The first question is crucial, it’s the mother of all questions as we call it here in You’ve got 5 options. You may discover that neither of you actually wants to get married and you are doing this because of the families’ pressure, or you may be doing this because of the fact that “papers” will ease your international situation. Or maybe you do want to get married because you both believe that only a union before God constitutes your relationship.
Whatever your reasons REALLY are, it’s important to identify and write them down. You may find out that the reasons are quite different, that’s also ok, the key is that you bring them to the common table.
The second question is about making your wedding visions and comparing them to see how similar/ different they are. You may find out that your visions are aligned or you may see that one of you wants a “big fat Greek wedding”, whilst the other prefers the “let’s get married alone on the beach”. It’s important to have those visions clear to be able to compare them and to use them during your decision-making process.
The third question will help you point out your guiding stars when selecting the right wedding model for you. If your visions are very different, now is the time to discuss what are the most important aspects and which parts of your vision are you able to let go of.
It may be that in your relationship one of you has a vision but is completely fine with letting go of that vision and following the other one's wishes. Other couples may need to discuss and negotiate every single aspect. Based on your description, it is key to discuss here how big of a priority it is for the families to participate in the wedding and how important it is that it’s all the family members. There is absolutely nothing wrong with wishing for everyone to be there- we have a model for that too. The number one thing is to have your priorities straight.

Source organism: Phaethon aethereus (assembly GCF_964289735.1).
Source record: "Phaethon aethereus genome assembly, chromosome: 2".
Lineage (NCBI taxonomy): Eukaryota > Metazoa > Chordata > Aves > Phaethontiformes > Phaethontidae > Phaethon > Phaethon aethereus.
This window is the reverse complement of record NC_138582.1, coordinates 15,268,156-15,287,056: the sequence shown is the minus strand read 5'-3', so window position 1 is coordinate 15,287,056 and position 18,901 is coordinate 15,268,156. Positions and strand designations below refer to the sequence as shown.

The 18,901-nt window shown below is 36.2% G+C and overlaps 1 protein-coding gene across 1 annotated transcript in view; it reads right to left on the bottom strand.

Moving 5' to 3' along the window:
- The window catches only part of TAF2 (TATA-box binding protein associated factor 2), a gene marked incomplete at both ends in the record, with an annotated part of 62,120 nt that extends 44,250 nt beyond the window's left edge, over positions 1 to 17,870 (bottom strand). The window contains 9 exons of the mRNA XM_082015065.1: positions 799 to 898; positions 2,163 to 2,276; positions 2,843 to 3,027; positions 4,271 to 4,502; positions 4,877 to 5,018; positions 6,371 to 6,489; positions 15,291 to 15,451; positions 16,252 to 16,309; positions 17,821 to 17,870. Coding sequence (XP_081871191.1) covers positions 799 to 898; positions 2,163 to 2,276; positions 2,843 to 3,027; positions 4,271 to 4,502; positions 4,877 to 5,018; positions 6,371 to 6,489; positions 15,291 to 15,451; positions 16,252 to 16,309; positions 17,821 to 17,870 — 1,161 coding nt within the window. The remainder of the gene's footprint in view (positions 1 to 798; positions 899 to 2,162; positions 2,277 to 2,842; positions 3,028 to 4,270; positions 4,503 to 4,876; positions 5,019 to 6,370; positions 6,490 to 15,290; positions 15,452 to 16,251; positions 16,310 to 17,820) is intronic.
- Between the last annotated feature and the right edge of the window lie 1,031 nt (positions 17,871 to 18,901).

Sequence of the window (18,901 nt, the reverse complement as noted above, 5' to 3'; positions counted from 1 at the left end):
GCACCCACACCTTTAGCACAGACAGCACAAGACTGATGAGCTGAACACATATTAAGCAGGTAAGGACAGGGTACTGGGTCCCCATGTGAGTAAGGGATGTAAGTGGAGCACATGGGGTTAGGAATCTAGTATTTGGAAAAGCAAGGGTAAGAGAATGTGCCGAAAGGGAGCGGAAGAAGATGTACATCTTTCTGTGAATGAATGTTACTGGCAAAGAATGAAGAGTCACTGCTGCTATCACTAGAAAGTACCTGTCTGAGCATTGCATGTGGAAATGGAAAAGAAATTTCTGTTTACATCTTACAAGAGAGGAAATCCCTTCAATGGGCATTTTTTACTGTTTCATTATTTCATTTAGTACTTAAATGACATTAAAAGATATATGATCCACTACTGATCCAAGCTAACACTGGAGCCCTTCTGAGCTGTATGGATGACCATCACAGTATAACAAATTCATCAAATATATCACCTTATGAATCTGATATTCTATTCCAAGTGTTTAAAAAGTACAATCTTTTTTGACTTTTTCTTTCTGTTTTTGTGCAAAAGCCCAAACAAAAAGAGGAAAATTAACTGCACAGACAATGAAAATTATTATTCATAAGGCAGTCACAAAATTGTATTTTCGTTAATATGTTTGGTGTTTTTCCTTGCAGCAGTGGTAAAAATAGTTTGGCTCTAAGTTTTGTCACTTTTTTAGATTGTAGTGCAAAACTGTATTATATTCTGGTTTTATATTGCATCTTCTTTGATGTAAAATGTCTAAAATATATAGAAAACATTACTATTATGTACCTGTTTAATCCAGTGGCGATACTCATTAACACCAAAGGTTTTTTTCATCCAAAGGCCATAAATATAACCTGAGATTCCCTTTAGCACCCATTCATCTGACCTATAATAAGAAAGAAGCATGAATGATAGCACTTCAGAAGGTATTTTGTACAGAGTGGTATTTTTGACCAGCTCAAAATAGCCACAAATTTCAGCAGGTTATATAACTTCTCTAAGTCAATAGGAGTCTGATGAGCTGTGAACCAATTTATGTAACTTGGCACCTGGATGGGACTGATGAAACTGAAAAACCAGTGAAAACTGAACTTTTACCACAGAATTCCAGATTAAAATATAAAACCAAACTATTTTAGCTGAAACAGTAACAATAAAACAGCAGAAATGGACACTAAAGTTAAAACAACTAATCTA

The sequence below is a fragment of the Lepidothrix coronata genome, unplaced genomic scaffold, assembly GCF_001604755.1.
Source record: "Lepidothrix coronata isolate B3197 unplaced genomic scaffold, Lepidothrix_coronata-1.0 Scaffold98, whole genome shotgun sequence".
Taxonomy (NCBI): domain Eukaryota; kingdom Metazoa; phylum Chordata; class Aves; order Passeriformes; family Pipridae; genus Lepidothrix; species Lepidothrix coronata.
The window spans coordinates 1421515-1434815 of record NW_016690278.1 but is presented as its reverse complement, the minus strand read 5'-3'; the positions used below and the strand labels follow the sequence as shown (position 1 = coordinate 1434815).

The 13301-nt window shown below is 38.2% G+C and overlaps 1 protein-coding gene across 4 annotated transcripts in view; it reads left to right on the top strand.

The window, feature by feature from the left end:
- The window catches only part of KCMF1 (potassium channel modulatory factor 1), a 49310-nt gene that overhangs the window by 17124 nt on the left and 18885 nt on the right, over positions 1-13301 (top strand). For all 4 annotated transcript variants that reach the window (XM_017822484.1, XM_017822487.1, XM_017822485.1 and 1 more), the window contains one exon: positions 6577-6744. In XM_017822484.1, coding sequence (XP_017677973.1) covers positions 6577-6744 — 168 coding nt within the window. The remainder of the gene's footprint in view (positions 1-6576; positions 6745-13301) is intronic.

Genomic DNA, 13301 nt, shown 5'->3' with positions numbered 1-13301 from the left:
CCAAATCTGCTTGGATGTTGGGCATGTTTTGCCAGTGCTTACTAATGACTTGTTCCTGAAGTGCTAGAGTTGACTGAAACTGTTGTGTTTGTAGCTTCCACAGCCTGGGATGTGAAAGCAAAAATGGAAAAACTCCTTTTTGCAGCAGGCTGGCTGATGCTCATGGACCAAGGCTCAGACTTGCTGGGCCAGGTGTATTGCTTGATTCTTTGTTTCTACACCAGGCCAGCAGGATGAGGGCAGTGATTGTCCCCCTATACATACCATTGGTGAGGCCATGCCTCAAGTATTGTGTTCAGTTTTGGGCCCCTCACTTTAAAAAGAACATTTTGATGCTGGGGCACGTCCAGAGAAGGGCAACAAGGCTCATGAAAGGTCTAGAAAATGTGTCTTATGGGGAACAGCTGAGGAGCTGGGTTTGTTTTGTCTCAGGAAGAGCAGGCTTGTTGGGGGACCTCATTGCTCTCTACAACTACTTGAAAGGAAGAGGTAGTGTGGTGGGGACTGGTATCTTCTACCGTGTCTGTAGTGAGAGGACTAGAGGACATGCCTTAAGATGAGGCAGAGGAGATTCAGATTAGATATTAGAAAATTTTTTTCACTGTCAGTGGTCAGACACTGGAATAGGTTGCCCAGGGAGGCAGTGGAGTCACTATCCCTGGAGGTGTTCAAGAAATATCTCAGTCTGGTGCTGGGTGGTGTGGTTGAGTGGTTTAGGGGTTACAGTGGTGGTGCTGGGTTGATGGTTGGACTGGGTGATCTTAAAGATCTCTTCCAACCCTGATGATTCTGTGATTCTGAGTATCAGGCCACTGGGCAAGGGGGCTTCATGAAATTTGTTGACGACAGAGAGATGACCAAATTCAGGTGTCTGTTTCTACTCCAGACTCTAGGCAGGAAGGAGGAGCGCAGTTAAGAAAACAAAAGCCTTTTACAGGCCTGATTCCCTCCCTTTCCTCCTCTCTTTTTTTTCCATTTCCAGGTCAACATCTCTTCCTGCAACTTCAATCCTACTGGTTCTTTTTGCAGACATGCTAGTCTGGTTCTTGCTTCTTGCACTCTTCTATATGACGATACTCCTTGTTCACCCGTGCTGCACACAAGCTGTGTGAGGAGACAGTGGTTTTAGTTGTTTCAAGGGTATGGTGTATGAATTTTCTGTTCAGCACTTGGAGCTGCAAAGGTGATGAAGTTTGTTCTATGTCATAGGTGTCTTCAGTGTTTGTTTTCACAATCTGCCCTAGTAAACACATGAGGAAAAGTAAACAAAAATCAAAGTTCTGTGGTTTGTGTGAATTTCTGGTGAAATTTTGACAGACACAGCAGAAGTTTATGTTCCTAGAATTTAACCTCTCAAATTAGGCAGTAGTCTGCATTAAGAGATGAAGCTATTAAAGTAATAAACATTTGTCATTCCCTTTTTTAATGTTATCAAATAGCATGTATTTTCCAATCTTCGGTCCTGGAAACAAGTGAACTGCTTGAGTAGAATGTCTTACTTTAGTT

Answering those simple questions should help you “keep sane” when it comes to taking the decision. It will also support you when other people are coming with their tips & tricks and advice.
5 Wedding Models for an international marriage
But let us get down to business! Based on our experience these are the top 5 wedding types selected by the international couples. Most of the models are pretty obvious, but we’ll walk through them analyzing some of the pros and cons and taking into consideration the details that you have provided in the challenge description.
We encourage you and your partner to continue this game and add on your pros and cons. We hope that below considerations plus the answers to the 3 questions will help you select the right model.
Model 1: Wedding in her country
Each couple has to go through the pros and cons for themselves, but since we’re Polish and our best friend is going to get married soon with a French guy, we actually have some inside knowledge to be able to come with concrete arguments, just to give you a few examples.
1. You come from Poland and traditionally in Poland, the wedding should take place in future wife’s church.
2. It is cheaper to organize a wedding in Poland than in France
3. It is also a relatively a smaller expense for French people to travel to Poland than the other way around